Key Issues for Governance and Growth on Family Business Boards

By Susan Schroeder


Strategy Private Company Governance Family-Owned Company Online Article

There are several aspects of corporate governance that are important to family businesses and may require different treatment than at venture-backed private companies or public companies. Examples were discussed at the recent NACD Private Company Governance Learning Series session where participants were asked to select the highest priority governance issue at their family businesses; not surprisingly, corporate strategy and succession planning tied for the highest priority issue with 30 percent of the vote for each. Other high-priority issues included recruiting and retaining key talent (11 percent), board effectiveness (11 percent), financial stability and cash flow (9 percent), corporate transactions (5 percent), and cybersecurity (4 percent).

Corporate Strategy

It is crucial for private company board members to review growth planning strategies and analyze the potential financial implications of various scenarios such as sale of the business, mergers and acquisitions, investment decisions, and bringing in outside capital and then make sure that the family shareholders understand all factors before making final decisions. It is also critical that the right people are sitting at the table when strategy is discussed and decisions are made. It is important to include more than just the chief executive officer and chief financial officer to make sure that multiple perspectives are included. Board oversight of family-owned companies is unique in that the impartial and fair treatment of the income beneficiaries is paramount as is acting in accordance with the vision and mission of the family.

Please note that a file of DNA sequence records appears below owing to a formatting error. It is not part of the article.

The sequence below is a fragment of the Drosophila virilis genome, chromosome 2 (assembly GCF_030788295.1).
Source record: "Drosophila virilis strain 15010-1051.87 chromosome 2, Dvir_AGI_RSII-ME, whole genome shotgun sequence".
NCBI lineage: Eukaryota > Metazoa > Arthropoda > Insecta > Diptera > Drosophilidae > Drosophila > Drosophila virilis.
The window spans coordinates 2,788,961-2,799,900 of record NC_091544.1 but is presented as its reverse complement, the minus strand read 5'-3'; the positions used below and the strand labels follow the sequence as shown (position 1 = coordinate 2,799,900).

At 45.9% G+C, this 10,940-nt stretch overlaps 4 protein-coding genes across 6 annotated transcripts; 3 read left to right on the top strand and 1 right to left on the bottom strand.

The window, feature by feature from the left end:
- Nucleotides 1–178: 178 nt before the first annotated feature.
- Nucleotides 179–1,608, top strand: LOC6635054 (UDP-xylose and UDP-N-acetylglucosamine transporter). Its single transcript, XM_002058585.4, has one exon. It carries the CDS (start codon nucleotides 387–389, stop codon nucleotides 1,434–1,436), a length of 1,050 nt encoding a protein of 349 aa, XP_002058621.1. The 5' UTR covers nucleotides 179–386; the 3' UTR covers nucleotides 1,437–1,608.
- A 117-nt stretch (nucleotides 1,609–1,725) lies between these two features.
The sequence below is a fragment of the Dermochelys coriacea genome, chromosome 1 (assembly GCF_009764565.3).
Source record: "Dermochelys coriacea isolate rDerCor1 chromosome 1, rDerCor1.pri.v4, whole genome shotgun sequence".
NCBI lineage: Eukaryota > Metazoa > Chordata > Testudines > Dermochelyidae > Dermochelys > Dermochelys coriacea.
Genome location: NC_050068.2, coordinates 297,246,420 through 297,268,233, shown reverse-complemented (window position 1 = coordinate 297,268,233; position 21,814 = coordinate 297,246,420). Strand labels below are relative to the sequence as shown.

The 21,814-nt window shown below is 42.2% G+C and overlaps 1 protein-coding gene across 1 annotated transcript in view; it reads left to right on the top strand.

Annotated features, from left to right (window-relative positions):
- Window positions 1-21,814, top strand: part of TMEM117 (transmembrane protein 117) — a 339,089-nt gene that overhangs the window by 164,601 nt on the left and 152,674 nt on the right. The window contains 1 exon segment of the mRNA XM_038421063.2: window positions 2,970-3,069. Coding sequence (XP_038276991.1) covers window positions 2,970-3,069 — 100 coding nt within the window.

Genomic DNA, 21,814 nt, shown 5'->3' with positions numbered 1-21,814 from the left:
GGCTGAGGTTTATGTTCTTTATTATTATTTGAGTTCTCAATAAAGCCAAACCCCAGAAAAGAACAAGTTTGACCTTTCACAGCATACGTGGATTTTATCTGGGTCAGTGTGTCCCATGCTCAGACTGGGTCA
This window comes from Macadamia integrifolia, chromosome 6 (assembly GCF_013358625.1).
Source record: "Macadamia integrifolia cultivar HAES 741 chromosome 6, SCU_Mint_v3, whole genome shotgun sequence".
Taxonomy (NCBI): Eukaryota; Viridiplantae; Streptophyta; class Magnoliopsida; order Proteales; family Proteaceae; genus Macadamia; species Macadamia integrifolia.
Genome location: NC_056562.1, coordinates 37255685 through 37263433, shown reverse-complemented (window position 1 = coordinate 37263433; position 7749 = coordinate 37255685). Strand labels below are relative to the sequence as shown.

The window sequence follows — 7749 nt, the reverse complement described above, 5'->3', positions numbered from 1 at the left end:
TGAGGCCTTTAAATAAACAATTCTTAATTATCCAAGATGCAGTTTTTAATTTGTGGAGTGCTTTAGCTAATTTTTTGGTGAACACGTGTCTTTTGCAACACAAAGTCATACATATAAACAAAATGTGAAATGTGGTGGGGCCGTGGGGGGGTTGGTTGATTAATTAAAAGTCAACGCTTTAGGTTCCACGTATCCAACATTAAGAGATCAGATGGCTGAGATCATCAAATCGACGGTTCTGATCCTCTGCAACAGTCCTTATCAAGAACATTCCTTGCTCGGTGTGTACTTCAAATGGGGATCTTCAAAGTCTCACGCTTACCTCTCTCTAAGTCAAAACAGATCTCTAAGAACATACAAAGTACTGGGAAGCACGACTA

Succession Planning

Succession planning is more challenging at family businesses than at other privately held and publicly traded companies. Public companies generally have a larger slate of internal candidates. The candidates also do not have to sit down at Thanksgiving dinner with the company owners. It is important to balance the interests of the family and the business. One interesting approach is to always interview external candidates as part of the succession planning process as a check on the quality of talent available in the market versus internal candidates.

Some companies will not allow family members to join the business until they have graduated from college and have four to five years of work experience at another company. The progress of family members, as well as their skill sets (e.g., sales, accounting, legal) and where they can add the most value to the family business are assessed. When hiring family members, it is important to establish a process and qualifications statement and to discuss an individual's desires and long-term goals at the family business. Investing in a family member's career at a family business requires a longer-term planning horizon, rotating the family member through various positions so that they obtain the requisite skills to eventually lead the company, if that is the ultimate goal.

If an external candidate is chosen, it is critical to be transparent about their future with the business especially if a family member is being groomed for the same role later on. An external candidate can act as an excellent mentor or coach for the next generation of family leaders, especially in the event of a large age or readiness gap for the next generation. It is important for the board to be transparent about the timeframe required to get the family members ready, and that part of the external candidate's job is to develop the family members.